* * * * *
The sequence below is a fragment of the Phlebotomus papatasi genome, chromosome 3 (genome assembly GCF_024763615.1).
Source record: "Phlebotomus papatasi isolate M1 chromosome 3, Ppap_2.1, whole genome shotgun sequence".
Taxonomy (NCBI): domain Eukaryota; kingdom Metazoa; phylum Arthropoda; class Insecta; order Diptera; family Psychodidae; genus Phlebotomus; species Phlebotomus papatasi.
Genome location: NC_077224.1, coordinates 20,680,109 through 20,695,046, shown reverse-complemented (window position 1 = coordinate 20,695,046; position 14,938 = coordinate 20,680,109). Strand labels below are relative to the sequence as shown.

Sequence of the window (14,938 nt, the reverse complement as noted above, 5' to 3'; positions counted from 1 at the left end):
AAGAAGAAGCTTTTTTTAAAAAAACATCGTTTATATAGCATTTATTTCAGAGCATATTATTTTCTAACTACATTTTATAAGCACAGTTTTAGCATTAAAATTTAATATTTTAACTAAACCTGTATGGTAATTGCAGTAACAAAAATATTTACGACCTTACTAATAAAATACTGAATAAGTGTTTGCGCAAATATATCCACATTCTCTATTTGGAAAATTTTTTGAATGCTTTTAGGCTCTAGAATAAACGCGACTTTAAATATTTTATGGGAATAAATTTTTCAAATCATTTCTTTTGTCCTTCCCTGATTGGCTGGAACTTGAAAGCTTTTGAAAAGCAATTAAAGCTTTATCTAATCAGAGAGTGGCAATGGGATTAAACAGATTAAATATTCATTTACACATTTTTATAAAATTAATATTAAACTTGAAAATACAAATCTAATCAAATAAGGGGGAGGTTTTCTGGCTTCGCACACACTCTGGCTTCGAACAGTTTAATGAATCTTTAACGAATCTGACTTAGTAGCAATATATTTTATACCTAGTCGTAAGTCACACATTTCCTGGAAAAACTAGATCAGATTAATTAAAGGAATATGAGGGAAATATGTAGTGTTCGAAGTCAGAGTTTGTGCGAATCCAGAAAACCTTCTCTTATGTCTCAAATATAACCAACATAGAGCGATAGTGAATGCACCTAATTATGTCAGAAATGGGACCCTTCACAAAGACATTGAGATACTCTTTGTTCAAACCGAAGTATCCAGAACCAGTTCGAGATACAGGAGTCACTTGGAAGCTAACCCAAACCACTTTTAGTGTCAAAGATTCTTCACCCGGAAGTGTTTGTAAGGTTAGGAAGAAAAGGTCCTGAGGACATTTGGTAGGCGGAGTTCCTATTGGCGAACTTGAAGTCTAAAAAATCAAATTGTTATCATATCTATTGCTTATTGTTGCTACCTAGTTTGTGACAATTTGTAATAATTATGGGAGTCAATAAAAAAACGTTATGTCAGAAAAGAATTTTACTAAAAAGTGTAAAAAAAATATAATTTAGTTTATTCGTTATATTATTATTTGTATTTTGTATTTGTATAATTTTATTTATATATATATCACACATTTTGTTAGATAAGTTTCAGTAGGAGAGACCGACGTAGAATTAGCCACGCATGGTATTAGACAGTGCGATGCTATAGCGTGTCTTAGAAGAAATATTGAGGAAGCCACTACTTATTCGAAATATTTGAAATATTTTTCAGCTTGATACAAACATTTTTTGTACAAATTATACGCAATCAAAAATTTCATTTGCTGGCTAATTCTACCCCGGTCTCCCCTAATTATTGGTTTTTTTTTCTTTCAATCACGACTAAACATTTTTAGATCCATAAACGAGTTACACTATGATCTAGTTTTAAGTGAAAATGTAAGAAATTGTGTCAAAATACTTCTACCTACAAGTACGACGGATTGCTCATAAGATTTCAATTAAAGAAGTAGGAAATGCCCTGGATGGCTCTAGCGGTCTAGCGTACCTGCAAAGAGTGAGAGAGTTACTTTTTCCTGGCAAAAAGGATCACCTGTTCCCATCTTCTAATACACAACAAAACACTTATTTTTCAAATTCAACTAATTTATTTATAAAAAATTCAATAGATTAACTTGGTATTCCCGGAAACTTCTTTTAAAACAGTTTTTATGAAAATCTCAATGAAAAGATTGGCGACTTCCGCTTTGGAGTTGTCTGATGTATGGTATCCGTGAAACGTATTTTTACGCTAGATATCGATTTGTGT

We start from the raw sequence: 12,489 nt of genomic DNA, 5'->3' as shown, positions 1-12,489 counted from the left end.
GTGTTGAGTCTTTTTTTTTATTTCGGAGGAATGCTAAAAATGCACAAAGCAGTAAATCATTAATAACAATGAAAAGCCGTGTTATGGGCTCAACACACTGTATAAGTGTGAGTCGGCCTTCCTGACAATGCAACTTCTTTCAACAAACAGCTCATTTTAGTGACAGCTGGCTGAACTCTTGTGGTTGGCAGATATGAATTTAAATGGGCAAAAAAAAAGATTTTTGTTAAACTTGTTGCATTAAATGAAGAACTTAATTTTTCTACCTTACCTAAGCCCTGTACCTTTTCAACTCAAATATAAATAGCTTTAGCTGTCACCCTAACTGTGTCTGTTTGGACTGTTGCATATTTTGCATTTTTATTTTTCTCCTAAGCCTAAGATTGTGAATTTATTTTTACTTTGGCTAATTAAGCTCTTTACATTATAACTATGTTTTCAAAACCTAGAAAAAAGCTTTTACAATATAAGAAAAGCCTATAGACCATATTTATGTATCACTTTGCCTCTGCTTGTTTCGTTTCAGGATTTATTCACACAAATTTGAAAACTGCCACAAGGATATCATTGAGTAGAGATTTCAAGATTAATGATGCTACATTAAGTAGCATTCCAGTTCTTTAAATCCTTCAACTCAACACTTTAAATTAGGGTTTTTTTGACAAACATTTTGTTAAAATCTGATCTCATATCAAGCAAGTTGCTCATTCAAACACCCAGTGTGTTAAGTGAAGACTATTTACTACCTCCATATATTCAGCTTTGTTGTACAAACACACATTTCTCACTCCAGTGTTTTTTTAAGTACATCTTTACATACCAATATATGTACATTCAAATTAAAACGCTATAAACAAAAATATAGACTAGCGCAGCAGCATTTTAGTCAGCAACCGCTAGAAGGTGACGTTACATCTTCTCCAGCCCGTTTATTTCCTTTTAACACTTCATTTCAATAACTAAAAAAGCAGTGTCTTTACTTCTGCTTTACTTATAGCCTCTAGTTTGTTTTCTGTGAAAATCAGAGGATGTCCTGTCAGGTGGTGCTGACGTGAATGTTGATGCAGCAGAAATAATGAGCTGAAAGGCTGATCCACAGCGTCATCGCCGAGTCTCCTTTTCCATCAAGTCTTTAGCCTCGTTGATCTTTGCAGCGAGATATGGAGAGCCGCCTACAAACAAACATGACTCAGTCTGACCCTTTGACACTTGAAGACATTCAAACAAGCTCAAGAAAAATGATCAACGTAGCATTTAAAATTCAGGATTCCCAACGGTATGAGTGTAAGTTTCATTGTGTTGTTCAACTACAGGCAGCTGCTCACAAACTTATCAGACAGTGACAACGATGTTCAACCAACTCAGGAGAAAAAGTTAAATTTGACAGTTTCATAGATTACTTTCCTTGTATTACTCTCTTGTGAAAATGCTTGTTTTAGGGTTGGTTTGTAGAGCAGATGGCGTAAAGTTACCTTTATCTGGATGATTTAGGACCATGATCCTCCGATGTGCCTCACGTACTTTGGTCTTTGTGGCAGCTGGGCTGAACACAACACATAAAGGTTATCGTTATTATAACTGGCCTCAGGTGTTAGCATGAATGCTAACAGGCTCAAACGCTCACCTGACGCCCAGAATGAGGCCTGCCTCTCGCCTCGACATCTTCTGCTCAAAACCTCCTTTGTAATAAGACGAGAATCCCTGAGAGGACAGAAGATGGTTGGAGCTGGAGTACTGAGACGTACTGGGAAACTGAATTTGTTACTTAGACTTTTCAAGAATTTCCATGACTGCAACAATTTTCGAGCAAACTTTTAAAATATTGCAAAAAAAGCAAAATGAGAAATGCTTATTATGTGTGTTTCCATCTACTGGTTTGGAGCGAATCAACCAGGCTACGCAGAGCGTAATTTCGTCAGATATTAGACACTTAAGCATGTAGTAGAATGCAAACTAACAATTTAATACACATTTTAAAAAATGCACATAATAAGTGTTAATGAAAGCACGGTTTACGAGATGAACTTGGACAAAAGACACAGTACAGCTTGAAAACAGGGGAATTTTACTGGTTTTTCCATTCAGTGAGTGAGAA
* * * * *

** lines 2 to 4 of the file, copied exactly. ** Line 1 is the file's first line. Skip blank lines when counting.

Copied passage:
Source record: "Phlebotomus papatasi isolate M1 chromosome 3, Ppap_2.1, whole genome shotgun sequence".
Taxonomy (NCBI): domain Eukaryota; kingdom Metazoa; phylum Arthropoda; class Insecta; order Diptera; family Psychodidae; genus Phlebotomus; species Phlebotomus papatasi.
Genome location: NC_077224.1, coordinates 20,680,109 through 20,695,046, shown reverse-complemented (window position 1 = coordinate 20,695,046; position 14,938 = coordinate 20,680,109). Strand labels below are relative to the sequence as shown.